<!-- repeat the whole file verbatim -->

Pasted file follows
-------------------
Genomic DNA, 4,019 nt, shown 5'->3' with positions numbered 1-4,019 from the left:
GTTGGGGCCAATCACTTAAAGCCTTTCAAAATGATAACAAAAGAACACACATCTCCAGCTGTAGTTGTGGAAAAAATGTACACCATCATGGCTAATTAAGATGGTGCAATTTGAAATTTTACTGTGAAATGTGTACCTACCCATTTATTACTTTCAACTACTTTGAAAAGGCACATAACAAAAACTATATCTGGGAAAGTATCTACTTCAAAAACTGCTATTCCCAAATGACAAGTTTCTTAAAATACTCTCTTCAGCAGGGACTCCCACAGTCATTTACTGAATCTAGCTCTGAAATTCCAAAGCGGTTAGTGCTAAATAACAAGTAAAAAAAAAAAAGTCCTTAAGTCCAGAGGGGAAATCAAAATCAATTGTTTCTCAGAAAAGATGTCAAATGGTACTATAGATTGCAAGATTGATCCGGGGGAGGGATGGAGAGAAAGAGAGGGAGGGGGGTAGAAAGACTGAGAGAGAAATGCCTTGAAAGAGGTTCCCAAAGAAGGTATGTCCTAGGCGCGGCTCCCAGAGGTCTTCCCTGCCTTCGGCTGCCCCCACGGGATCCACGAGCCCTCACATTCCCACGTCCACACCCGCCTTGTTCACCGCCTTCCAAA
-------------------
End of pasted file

Genomic DNA, 4,019 nt, shown 5'->3' with positions numbered 1-4,019 from the left:
GTTGGGGCCAATCACTTAAAGCCTTTCAAAATGATAACAAAAGAACACACATCTCCAGCTGTAGTTGTGGAAAAAATGTACACCATCATGGCTAATTAAGATGGTGCAATTTGAAATTTTACTGTGAAATGTGTACCTACCCATTTATTACTTTCAACTACTTTGAAAAGGCACATAACAAAAACTATATCTGGGAAAGTATCTACTTCAAAAACTGCTATTCCCAAATGACAAGTTTCTTAAAATACTCTCTTCAGCAGGGACTCCCACAGTCATTTACTGAATCTAGCTCTGAAATTCCAAAGCGGTTAGTGCTAAATAACAAGTAAAAAAAAAAAAGTCCTTAAGTCCAGAGGGGAAATCAAAATCAATTGTTTCTCAGAAAAGATGTCAAATGGTACTATAGATTGCAAGATTGATCCGGGGGAGGGATGGAGAGAAAGAGAGGGAGGGGGGTAGAAAGACTGAGAGAGAAATGCCTTGAAAGAGGTTCCCAAAGAAGGTATGTCCTAGGCGCGGCTCCCAGAGGTCTTCCCTGCCTTCGGCTGCCCCCACGGGATCCACGAGCCCTCACATTCCCACGTCCACACCCGCCTTGTTCACCGCCTTCCAAA